Gaul Post

Oscar Wilde Visits Two U.S. Prisons

Ever on the lookout for notable incidents from Oscar Wilde’s lecture tour of 1882, I bring to your attention to the hitherto unnoticed occurrence of Oscar’s visits to TWO American state prisons within the space of three days.

Can Opener

As I noted on this page, Oscar Wilde visited the State Penitentiary near Lincoln, Nebraska on the day of his lecture there on April 24, 1882. This event was picked up by the Paris Review in a recent article in which they said it was “the first time Oscar Wilde saw the inside of a prison”. I can now correct that assertion by two days.

If we interpolate the chronology of Wilde’s lecture tour, the above report means that Wilde visited the Kansas State Penitentiary at Lansing (now the Lansing Correctional Facility) on April 22, two days before his visit to the corresponding establishment in Lincoln, Nebraska, thus providing a curious twist on Wilde’s accepted social activity in 1882.

Stir Way To Heaven

What was he up to? Prisons are not generally considered tourist destinations, yet Oscar took the opportunity of visiting two of them in quick succession: one during a train stop while traveling, and another on the afternoon before an evening lecture. Did he have a special interest in prisons? Or, given his vow to gain notoriety, was he prefiguring life on the inside as a pathway to immortality?

All this brings us forward to Oscar’s eventual alma mater Reading Gaol, without mention of which no article about Wilde and prison would be complete.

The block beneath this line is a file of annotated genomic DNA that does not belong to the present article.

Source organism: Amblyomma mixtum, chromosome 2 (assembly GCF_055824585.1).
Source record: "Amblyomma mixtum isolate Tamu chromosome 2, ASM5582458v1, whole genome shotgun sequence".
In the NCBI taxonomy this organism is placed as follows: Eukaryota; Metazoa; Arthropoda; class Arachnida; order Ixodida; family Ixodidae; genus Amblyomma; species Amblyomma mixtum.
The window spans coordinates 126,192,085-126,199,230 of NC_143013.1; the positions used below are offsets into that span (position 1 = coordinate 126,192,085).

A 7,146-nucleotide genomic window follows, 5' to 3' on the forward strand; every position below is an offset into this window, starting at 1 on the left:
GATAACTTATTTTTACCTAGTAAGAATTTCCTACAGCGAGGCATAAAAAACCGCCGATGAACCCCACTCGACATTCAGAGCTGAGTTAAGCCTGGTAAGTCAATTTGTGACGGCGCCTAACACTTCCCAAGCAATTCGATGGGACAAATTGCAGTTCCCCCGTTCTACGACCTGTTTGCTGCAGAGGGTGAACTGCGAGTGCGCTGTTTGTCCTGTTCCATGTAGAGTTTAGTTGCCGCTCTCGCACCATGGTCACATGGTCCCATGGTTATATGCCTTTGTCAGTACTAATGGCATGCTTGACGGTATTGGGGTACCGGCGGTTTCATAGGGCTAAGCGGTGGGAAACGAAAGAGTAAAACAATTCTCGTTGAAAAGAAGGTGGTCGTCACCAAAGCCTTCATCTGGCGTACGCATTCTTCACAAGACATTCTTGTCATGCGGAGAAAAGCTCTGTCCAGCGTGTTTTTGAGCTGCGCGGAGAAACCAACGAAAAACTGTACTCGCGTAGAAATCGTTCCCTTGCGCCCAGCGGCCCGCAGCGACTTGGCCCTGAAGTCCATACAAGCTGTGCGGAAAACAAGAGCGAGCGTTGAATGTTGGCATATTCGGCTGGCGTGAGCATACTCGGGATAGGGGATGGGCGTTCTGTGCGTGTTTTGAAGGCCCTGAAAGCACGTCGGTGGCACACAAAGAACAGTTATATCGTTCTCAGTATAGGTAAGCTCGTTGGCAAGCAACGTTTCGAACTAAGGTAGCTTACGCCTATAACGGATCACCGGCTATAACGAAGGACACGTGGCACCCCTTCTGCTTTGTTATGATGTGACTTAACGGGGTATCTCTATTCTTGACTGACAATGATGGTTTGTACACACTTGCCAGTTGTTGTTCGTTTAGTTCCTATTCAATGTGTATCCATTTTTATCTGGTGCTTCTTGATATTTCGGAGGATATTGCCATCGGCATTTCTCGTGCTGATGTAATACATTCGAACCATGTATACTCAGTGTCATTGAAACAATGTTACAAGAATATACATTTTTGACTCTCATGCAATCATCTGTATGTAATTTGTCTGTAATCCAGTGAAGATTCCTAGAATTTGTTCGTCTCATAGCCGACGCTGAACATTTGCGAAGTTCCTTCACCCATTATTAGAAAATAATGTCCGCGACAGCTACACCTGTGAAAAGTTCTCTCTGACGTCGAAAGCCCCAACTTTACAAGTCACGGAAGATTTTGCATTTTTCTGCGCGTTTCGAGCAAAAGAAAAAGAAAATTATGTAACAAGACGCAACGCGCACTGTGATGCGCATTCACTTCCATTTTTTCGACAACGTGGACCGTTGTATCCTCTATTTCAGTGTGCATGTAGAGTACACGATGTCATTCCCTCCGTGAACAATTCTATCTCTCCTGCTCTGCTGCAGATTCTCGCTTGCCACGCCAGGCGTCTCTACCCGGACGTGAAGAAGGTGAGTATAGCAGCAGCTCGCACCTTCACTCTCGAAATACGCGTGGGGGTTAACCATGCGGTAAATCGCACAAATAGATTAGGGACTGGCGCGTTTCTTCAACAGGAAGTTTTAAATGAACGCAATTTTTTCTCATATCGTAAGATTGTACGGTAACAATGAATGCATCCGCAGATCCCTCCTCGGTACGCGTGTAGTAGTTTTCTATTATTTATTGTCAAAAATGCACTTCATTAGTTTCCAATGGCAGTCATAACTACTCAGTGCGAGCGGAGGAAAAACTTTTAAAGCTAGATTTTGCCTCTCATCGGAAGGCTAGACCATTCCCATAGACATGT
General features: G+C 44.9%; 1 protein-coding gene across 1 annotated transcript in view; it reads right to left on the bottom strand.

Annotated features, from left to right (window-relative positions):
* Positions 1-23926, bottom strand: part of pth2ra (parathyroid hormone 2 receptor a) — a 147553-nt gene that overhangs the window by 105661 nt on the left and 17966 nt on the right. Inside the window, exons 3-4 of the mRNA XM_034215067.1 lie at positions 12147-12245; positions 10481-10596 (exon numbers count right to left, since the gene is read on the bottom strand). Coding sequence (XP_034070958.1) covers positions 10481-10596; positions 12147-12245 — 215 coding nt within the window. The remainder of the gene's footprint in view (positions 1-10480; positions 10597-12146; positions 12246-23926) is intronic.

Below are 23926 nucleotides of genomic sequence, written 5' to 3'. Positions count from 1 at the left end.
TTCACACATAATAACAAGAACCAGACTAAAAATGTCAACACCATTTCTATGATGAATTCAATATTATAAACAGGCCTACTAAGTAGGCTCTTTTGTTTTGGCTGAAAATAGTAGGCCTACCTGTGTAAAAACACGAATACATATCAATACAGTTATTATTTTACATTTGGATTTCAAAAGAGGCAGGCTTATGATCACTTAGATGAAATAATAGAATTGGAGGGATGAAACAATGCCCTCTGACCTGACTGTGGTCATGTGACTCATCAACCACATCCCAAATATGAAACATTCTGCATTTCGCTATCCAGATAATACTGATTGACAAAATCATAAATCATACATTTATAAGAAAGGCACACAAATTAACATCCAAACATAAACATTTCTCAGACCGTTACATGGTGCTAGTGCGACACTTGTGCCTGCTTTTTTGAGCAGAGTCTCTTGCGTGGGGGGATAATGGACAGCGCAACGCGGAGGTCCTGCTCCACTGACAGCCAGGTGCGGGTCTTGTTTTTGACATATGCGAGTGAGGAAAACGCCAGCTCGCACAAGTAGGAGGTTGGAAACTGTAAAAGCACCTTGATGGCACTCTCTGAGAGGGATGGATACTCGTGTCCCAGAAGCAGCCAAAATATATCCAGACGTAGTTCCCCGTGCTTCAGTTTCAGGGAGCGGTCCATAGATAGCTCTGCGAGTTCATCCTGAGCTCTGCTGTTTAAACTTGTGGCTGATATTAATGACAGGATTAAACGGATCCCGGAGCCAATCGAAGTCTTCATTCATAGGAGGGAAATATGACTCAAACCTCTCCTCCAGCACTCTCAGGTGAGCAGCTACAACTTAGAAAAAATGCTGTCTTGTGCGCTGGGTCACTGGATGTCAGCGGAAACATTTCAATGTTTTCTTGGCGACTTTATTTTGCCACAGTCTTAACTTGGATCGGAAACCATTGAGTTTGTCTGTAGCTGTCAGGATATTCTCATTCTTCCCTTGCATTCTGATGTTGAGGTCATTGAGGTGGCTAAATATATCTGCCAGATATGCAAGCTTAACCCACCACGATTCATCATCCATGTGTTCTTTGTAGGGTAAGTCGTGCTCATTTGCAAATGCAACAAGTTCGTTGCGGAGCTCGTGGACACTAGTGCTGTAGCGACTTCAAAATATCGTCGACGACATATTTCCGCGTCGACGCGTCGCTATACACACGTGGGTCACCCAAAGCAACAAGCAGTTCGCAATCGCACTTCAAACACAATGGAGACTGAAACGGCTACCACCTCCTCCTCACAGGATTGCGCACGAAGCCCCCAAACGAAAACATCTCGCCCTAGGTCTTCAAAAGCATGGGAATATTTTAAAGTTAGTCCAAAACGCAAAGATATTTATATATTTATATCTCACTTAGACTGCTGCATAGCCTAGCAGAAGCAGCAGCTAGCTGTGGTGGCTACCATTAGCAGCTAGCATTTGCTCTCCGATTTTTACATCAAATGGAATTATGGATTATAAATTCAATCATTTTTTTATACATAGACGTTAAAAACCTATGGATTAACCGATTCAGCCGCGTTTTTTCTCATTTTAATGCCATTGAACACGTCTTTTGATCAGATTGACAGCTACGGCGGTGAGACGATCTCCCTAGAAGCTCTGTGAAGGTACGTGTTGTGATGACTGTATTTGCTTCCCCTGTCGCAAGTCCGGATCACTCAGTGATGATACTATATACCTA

Vowel Movement

But not wishing to retread the road to ruin, I thought I would take a lighter tone with Reading Gaol and confess to being a confirmed orthoepist. In fact, I am one of the most advanced orthoepists I know, something I realized shortly after looking it up in the dictionary.

An orthoepist is someone who is interested in the pronunciation of words, which is cute because I can’t pronounce orthoepist.

This is probably owing to the presence of adjacent vowels that are so prominent in Reading Gaol. Not only that. Reading Gaol is a name that should evoke Wilde’s remark that Britain and America are two nations divided by a common language, because nowhere in Wildespeak is cross-pond compliance more pronounced than when the words Reading and Gaol are pronounced.

Otis Redding

Wilde first made the remark about transatlantic language in The Canterville Ghost, so it is appropriate that one American with the necessary locution to Anglicize the prison’s name would have been the resident of Canterville Chase Mr. Hiram B. Otis. This is because Oscar located Otis in his English pile at Ascot, less than 20 miles from the town of Reading, thus making it likely our American Minister would know that the neighboring place is not reading as in reeding, it is Reading as in Redding.

In this vein, I should mention that Ascot and Reading are both in the English county of Berkshire, which I was afraid I might also have to translate as being pronounced Berks as in barques, not barks as in Burke’s; just as it’s clerks as in Clark’s, and not clarks as in clurks. Fortunately, there’s also a homophonic Reading in Pennsylvania, so I don’t have to bother.


The Balance of Reading Gaol

Getting the balance of Reading Gaol correct, however, does not only mean achieving the right reading when you write Reading; we also need to ensure when writing Gaol that people are reading jail.